Average students seeking grants for education should be self-reliant

March 12, 2013

An individual currently in the process of applying for a scholarship for college may enter the classroom at a time when the brightest students have begun to help their less gifted peers, but for those who are already experiencing college scholarship opportunities, it may be important to work independently through whatever obstacles they face.

Study clubs attract top students only
Socio-economic inequality forms a great divide in today's college ecosystem, according to Manuel Cebrian, a researcher working for the University of California San Diego's Jacobs School of Engineering. The San Diego Union-Tribune reported that Cebrian discovered that the school has many study clubs that are exclusive to students who do not learn as easily as others. Those who are left out often have educational histories synonymous with basic public schooling verses private enrollment or additional costly opportunities many people of affluence have access to during their teenage years.

"In my opinion, universities should make an effort to mix things up. Students are at a university to learn, not compete," Cebrian told the Union-Tribune. "We already have programs like affirmative action ... if we can break up rich clubs, that is the next level of equality."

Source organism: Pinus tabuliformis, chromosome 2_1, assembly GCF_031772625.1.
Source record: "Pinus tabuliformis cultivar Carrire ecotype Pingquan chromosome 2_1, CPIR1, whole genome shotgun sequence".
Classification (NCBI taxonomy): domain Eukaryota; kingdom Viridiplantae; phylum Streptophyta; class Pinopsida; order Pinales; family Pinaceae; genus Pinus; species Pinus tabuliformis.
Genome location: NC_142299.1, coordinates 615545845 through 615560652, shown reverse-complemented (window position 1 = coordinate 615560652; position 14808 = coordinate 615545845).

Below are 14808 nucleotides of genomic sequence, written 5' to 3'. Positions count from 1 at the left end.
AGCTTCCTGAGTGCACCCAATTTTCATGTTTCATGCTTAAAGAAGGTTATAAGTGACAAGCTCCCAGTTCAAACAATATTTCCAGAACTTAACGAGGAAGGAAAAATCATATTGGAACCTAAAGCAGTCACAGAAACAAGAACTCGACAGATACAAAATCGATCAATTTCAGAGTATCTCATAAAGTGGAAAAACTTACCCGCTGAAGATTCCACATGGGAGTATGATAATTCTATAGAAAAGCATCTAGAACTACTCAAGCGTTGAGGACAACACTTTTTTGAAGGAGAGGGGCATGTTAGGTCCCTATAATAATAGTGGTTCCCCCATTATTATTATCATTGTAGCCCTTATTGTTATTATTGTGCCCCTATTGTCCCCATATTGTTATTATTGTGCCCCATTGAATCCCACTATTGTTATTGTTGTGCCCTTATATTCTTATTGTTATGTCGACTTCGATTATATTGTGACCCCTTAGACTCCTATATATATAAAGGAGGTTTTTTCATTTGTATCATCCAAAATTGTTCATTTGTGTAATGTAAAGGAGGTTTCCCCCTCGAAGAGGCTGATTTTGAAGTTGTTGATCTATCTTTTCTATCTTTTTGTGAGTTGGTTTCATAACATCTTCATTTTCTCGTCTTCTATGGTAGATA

Cebrian argued that if working to help peers learn better - rather than getting the best grade possible individually - was encouraged by higher education institutions, schools would simply mirror the priorities of successful businesses and produce better future employees and entrepreneurs.

Underserved students can make college work
Diverse Magazine highlighted a study suggesting that the most successful black men at colleges with a majority population of white students were those who had the highest levels of emotional perseverance rather than academic capacity. Terrell Strayhorn, claimed in the study that hard work and the ability to push through challenges in every aspect of life is a trait that can be learned. It is not a characteristic that people have to be naturally born with.

"You can teach people how to be gritty," Strayhorn told the news source. "These are not fixed traits in individuals. You can nurture someone's perseverance, giving way for workshops and programs … teaching students to hang in there, even when they face setbacks and failures."

Strayhorn's hypothesis suggests that prospective students who consider themselves a minority - based on race, religion, socio-economic status and a range of other facets - do better, not through support of programs like enforced study club member guidelines, but by working around a lack of resources they may find after receiving graduate school scholarships or financial aid for college in an undergraduate program.

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